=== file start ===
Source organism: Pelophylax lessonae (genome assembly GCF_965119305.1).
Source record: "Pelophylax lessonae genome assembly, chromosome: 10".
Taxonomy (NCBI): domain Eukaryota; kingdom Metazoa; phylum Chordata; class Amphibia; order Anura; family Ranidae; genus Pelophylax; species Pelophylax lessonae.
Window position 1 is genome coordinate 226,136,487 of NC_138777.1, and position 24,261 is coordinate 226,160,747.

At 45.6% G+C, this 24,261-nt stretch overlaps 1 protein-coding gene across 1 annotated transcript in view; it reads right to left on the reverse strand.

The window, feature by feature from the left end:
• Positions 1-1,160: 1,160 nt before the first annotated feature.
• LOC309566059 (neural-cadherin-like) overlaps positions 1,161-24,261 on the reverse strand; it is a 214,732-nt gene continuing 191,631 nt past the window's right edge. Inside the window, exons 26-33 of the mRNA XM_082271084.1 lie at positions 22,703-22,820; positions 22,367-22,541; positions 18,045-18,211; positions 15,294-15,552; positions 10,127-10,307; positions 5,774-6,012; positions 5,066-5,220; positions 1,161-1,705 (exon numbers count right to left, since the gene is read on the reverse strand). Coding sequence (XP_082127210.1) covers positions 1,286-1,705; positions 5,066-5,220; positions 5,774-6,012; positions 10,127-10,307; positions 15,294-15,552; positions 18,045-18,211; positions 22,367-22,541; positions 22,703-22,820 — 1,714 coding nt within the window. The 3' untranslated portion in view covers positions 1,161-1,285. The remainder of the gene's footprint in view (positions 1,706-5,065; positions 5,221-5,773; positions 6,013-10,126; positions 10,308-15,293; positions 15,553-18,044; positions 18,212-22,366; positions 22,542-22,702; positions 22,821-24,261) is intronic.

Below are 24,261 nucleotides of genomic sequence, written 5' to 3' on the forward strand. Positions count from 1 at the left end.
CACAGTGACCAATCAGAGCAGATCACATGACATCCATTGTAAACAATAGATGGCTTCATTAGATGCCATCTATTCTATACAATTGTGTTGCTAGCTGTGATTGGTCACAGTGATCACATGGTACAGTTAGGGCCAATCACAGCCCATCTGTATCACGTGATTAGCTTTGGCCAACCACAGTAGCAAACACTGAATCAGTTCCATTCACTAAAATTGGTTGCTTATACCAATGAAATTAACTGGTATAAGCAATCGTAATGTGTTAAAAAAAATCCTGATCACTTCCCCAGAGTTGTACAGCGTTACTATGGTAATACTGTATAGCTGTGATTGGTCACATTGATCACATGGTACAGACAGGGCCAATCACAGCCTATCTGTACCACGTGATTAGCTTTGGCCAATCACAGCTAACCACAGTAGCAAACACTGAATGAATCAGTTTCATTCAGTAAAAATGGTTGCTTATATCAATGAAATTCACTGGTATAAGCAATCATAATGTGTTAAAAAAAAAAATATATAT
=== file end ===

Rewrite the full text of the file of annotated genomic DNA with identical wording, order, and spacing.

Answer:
Source organism: Pelophylax lessonae (genome assembly GCF_965119305.1).
Source record: "Pelophylax lessonae genome assembly, chromosome: 10".
Taxonomy (NCBI): domain Eukaryota; kingdom Metazoa; phylum Chordata; class Amphibia; order Anura; family Ranidae; genus Pelophylax; species Pelophylax lessonae.
Window position 1 is genome coordinate 226,136,487 of NC_138777.1, and position 24,261 is coordinate 226,160,747.

At 45.6% G+C, this 24,261-nt stretch overlaps 1 protein-coding gene across 1 annotated transcript in view; it reads right to left on the reverse strand.

The window, feature by feature from the left end:
• Positions 1-1,160: 1,160 nt before the first annotated feature.
• LOC309566059 (neural-cadherin-like) overlaps positions 1,161-24,261 on the reverse strand; it is a 214,732-nt gene continuing 191,631 nt past the window's right edge. Inside the window, exons 26-33 of the mRNA XM_082271084.1 lie at positions 22,703-22,820; positions 22,367-22,541; positions 18,045-18,211; positions 15,294-15,552; positions 10,127-10,307; positions 5,774-6,012; positions 5,066-5,220; positions 1,161-1,705 (exon numbers count right to left, since the gene is read on the reverse strand). Coding sequence (XP_082127210.1) covers positions 1,286-1,705; positions 5,066-5,220; positions 5,774-6,012; positions 10,127-10,307; positions 15,294-15,552; positions 18,045-18,211; positions 22,367-22,541; positions 22,703-22,820 — 1,714 coding nt within the window. The 3' untranslated portion in view covers positions 1,161-1,285. The remainder of the gene's footprint in view (positions 1,706-5,065; positions 5,221-5,773; positions 6,013-10,126; positions 10,308-15,293; positions 15,553-18,044; positions 18,212-22,366; positions 22,542-22,702; positions 22,821-24,261) is intronic.

Below are 24,261 nucleotides of genomic sequence, written 5' to 3' on the forward strand. Positions count from 1 at the left end.
CACAGTGACCAATCAGAGCAGATCACATGACATCCATTGTAAACAATAGATGGCTTCATTAGATGCCATCTATTCTATACAATTGTGTTGCTAGCTGTGATTGGTCACAGTGATCACATGGTACAGTTAGGGCCAATCACAGCCCATCTGTATCACGTGATTAGCTTTGGCCAACCACAGTAGCAAACACTGAATCAGTTCCATTCACTAAAATTGGTTGCTTATACCAATGAAATTAACTGGTATAAGCAATCGTAATGTGTTAAAAAAAATCCTGATCACTTCCCCAGAGTTGTACAGCGTTACTATGGTAATACTGTATAGCTGTGATTGGTCACATTGATCACATGGTACAGACAGGGCCAATCACAGCCTATCTGTACCACGTGATTAGCTTTGGCCAATCACAGCTAACCACAGTAGCAAACACTGAATGAATCAGTTTCATTCAGTAAAAATGGTTGCTTATATCAATGAAATTCACTGGTATAAGCAATCATAATGTGTTAAAAAAAAAAATATATAT